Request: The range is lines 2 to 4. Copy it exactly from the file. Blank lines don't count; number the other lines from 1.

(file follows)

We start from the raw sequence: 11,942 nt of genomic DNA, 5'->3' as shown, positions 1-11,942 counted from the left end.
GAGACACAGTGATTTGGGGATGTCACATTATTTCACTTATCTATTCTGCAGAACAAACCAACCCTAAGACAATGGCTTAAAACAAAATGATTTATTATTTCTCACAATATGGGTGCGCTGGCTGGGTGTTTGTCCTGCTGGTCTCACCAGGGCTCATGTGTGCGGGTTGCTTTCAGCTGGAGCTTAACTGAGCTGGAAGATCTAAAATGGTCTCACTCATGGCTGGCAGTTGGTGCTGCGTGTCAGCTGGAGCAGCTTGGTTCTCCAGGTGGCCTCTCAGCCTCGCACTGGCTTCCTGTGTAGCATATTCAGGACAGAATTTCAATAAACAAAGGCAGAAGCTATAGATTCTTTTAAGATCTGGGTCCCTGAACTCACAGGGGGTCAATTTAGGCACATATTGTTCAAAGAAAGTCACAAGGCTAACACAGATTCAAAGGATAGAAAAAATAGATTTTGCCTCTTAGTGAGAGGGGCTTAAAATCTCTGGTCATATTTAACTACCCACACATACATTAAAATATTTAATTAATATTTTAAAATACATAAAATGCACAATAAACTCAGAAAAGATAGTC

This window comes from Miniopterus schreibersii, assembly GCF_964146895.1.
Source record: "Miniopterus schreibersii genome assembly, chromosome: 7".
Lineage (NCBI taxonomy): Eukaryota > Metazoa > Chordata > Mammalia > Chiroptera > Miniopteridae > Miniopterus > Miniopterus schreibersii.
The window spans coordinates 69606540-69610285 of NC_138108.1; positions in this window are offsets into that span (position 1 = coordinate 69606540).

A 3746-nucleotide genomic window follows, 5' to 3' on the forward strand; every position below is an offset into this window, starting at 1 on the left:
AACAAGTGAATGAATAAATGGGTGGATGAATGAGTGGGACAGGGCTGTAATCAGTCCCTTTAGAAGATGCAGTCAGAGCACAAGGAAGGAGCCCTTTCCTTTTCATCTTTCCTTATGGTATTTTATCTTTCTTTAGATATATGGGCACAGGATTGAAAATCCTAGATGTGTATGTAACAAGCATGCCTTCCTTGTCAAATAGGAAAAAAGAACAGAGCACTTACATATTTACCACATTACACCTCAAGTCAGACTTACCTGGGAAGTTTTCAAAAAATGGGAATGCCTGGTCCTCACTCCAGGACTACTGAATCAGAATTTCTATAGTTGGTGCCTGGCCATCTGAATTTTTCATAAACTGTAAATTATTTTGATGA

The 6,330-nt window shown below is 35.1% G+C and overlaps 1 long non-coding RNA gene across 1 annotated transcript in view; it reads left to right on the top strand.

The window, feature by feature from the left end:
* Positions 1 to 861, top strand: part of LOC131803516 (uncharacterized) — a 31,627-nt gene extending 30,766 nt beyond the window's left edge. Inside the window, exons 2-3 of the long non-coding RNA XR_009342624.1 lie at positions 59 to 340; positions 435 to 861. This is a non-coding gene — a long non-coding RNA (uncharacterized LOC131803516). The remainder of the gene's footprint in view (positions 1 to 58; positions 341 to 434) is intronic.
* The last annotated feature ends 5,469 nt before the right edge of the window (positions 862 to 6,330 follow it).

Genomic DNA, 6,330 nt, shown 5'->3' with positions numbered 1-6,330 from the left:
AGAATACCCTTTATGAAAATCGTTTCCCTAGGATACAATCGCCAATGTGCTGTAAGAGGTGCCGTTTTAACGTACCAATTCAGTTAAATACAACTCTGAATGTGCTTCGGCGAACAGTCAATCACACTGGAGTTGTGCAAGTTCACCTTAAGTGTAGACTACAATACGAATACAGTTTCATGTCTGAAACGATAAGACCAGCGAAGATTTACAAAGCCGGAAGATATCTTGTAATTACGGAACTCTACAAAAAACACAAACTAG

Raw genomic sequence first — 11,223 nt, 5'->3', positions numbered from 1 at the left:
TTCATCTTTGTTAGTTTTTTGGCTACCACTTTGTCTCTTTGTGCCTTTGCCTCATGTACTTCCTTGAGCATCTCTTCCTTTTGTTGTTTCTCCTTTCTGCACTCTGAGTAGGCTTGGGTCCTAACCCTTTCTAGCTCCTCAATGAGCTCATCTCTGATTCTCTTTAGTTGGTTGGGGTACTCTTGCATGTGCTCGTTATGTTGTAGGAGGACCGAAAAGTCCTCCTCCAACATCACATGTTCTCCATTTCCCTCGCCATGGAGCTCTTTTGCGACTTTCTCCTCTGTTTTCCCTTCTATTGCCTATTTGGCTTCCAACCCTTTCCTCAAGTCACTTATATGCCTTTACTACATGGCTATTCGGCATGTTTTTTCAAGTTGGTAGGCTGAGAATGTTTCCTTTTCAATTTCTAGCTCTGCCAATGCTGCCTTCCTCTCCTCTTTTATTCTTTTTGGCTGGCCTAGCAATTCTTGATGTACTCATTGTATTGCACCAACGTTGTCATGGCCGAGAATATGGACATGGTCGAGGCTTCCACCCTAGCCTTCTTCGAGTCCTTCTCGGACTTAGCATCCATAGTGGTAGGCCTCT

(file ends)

GAGACACAGTGATTTGGGGATGTCACATTATTTCACTTATCTATTCTGCAGAACAAACCAACCCTAAGACAATGGCTTAAAACAAAATGATTTATTATTTCTCACAATATGGGTGCGCTGGCTGGGTGTTTGTCCTGCTGGTCTCACCAGGGCTCATGTGTGCGGGTTGCTTTCAGCTGGAGCTTAACTGAGCTGGAAGATCTAAAATGGTCTCACTCATGGCTGGCAGTTGGTGCTGCGTGTCAGCTGGAGCAGCTTGGTTCTCCAGGTGGCCTCTCAGCCTCGCACTGGCTTCCTGTGTAGCATATTCAGGACAGAATTTCAATAAACAAAGGCAGAAGCTATAGATTCTTTTAAGATCTGGGTCCCTGAACTCACAGGGGGTCAATTTAGGCACATATTGTTCAAAGAAAGTCACAAGGCTAACACAGATTCAAAGGATAGAAAAAATAGATTTTGCCTCTTAGTGAGAGGGGCTTAAAATCTCTGGTCATATTTAACTACCCACACATACATTAAAATATTTAATTAATATTTTAAAATACATAAAATGCACAATAAACTCAGAAAAGATAGTC

This window comes from Miniopterus schreibersii, assembly GCF_964146895.1.
Source record: "Miniopterus schreibersii genome assembly, chromosome: 7".